“The story goes that he attends a town meeting in his hometown of Arlington, Vt.,” Ms. Hofer said, “and a local man stands up to voice an unpopular opinion but everyone listens respectfully. All of a sudden Rockwell realizes this is freedom of speech in action, that he can depict the ideals in terms the American public can really grasp.”

Mr. Rockwell brought his sketches to Washington, but the Ordnance Department did not have the resources for them. On his trip home he stopped in the offices of The Saturday Evening Post, in Philadelphia, and the editor Ben Hibbs snapped them up. He ran them in four sequential issues in February and March 1943; the government later turned the images into posters, raising $132 million for the war effort.

Original copies of The Saturday Evening Post are on display at the New-York Historical Society; using virtual reality technology, visitors can hop into each of the paintings and explore at closer range.

Norman Rockwell, “Golden Rule,” 1961. SEPS: Curtis Licensing, Indianapolis

The historical society show, which opens at the end of May, will be divided into five sections. “The War Generation” section begins with a look at the political and socioeconomic climate in which Roosevelt articulated the Four Freedoms, along with a recording of one of his fireside chats from 1938. “FDR’s Freedoms” turns to Roosevelt’s proclamation of the Four Freedoms as a reason to enter the war. “The Artistic Response to the Four Freedoms Ideals” includes paintings, drawings, sculpture, prints and stamps, by the artists who heeded Roosevelt’s call. “Rockwell’s Four Freedoms” tells the story of the painter’s vision of the freedoms, while “Freedom’s Legacy” explores Mr. Rockwell’s continuing focus on human rights.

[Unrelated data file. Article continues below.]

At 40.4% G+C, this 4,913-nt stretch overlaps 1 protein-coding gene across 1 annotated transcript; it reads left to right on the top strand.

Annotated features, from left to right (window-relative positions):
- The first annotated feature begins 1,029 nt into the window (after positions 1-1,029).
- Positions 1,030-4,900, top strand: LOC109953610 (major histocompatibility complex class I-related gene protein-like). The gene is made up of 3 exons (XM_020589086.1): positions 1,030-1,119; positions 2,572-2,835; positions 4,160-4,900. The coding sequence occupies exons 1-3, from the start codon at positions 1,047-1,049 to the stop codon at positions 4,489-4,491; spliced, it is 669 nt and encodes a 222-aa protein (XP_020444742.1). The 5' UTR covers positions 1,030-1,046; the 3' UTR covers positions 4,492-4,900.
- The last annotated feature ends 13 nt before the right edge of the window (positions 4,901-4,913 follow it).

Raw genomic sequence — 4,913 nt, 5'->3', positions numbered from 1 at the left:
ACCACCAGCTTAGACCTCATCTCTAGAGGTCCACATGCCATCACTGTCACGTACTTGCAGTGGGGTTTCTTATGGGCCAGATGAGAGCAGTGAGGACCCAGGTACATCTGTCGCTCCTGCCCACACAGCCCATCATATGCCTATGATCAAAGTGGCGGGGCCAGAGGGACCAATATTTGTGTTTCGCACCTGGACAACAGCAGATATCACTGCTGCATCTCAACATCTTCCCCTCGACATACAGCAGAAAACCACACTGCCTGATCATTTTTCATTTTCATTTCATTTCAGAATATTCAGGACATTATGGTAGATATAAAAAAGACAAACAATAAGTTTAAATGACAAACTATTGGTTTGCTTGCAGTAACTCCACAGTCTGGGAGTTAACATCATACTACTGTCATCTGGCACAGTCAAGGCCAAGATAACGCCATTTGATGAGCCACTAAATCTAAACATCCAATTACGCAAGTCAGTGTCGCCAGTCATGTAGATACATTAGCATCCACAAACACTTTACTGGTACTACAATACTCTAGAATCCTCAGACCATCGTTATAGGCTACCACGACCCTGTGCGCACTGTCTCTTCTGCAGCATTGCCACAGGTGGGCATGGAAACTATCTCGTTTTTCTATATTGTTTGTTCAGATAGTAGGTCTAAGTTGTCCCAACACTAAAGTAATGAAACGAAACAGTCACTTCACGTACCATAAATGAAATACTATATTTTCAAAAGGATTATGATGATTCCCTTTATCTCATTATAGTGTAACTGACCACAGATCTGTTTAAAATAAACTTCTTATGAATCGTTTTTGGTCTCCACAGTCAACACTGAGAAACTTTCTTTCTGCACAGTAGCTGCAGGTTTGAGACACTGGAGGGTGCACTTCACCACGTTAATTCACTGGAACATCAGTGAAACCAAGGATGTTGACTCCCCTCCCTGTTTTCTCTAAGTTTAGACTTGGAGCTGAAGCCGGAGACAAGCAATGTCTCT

Along with the original Four Freedoms, Mr. Rockwell’s painting “The Golden Rule,” which graced the cover of The Saturday Evening Post in 1961, is on view. So is his 1963 painting, “The Problem We All Live With,” which depicts an African-American girl being escorted by four United States marshals to her first day at an all-white school in New Orleans, based on the story of Ruby Bridges. “The Right to Know,” about the need for government transparency, was inspired by the Vietnam War in 1968.